Raymond Cocke, district conservationist with the USDA — Natural Resources Conservation Service (NRCS) in Halifax County, is retiring after 39 years of service as a professional natural resource conservationist.
He started his career immediately upon graduation from Virginia Tech with the Pittsylvania Soil and Water Conservation District as one of only seven professional conservationists hired to work for soil and water conservation districts in Virginia.
He spent approximately 14 years with Pittsylvania SWCD before joining the Soil Conservation Service (SCS) that soon was renamed the Natural Resources Conservation Service (NRCS).
He reported to the Rocky Mount Field Office as a soil conservationist to manage the Blackwater Hydrologic Unit Area (watershed) focusing on non-point pollution from animal waste and cropland erosion flowing into Smith Mountain Lake. Within three years he was promoted to district conservationist managing the Rocky Mount Field Office and served both Franklin and Henry counties.
With diverse conservation experience coupled with excellent training provided by NRCS, Cocke was promoted to the supervisory district conservationist position located in the Bonsack Field Office serving the Mountain Castles Soil and Water Conservation District. He had technical responsibilities for Craig, Roanoke and Botetourt counties in addition to supervisory responsibilities for staff working in six field offices serving 10 Virginia counties.
Cocke chose to commute for four years from his home in Gretna rather than move to Bonsack due to his three children: Dann, Bronson and Rhiannon attending Pittsylvania County Schools, his church and community activities and his wife, Pat, teaching elementary students in the Pittsylvania school system.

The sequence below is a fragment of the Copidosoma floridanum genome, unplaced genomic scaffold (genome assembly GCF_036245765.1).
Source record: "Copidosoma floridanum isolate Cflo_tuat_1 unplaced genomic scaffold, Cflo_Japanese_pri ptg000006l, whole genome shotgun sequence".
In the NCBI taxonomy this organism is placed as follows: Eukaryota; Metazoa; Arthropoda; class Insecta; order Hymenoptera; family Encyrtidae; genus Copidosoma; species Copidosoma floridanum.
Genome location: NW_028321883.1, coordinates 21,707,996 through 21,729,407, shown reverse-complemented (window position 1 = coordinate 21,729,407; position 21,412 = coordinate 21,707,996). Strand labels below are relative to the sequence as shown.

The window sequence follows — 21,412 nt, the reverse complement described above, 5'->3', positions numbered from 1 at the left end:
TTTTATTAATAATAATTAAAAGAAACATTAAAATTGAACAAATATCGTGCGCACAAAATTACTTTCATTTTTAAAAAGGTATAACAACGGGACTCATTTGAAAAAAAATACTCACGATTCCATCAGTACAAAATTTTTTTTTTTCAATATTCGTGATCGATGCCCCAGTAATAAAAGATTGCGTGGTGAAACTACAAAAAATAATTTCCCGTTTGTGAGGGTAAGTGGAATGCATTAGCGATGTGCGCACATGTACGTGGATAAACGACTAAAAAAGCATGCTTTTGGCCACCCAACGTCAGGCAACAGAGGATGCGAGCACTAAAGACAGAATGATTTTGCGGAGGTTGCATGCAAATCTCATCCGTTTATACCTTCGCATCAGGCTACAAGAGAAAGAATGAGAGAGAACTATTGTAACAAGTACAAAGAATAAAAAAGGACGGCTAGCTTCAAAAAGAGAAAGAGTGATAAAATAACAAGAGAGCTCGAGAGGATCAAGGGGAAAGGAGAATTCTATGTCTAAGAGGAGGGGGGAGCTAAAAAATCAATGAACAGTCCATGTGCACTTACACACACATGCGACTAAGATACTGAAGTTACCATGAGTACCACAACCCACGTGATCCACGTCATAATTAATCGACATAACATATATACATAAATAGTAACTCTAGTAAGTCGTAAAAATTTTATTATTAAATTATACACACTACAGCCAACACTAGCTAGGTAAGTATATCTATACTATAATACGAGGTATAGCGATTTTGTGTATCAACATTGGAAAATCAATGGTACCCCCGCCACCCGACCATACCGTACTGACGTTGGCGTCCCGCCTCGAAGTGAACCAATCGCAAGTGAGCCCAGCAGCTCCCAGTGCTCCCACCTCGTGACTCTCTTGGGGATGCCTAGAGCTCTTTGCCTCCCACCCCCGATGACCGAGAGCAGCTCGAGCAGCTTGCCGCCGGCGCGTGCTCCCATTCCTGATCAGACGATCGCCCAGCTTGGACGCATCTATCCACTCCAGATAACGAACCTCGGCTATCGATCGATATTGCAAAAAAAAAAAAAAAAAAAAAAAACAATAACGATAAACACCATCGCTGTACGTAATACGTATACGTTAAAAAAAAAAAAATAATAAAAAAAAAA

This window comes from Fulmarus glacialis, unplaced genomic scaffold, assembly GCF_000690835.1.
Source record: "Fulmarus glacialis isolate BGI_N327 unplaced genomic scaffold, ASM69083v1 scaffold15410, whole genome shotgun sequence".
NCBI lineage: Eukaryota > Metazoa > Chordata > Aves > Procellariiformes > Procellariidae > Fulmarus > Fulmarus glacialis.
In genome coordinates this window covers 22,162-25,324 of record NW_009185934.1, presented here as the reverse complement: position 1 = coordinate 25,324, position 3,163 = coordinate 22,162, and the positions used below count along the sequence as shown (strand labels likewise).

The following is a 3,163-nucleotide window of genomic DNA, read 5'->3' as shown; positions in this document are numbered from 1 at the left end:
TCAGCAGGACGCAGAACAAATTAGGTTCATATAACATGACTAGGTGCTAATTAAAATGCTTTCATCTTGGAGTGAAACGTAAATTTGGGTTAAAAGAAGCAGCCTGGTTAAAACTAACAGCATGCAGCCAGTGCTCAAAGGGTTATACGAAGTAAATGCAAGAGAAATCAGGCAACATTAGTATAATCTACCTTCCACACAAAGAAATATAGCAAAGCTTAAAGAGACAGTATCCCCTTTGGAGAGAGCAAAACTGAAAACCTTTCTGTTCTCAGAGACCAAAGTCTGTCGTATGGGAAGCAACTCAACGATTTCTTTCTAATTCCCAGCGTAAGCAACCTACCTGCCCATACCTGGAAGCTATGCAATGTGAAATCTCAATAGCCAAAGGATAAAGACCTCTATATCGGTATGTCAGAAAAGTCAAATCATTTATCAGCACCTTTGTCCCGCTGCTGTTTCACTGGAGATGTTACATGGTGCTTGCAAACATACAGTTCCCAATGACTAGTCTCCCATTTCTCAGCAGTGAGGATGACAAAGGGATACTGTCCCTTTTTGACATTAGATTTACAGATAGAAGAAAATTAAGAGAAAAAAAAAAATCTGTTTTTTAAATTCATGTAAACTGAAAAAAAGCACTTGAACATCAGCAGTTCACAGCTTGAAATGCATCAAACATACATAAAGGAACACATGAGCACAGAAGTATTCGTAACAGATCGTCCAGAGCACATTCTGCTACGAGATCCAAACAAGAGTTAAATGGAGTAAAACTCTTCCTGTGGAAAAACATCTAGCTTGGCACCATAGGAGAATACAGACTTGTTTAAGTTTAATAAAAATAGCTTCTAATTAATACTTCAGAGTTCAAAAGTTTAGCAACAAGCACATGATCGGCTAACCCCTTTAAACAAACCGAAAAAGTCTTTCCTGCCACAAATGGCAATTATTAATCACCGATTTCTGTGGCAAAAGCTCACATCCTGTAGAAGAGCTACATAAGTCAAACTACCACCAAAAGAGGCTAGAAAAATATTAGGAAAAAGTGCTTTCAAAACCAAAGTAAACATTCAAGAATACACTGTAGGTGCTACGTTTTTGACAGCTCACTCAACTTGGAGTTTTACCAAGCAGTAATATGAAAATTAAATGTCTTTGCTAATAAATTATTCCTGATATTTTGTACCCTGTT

The district conservationist position in Halifax became available in 2003, and Cocke was selected to manage the Halifax Field Office and served many cattle, row crop, timber and wildlife cooperators within the Halifax Soil and Water Conservation District.
“Working in Halifax shortened my commute significantly, but my tenure here most importantly allowed me to meet and work with a great group of local, state and federal employees as well as assist a number of conservation minded land owners who are truly concerned about stewardship of our soil, water, air, plants, animals and other related natural resources.
“I want to thank all of the many persons who helped train and support me over the years, many of whom have passed away now, but their legacy will continue on the landscape where there is still a terrace, grass waterway, livestock grazing system, managed timber stand, good wildlife habitat or restored wetland.
“I hope I have helped make a difference, for the good of people and our environment,” said Cocke.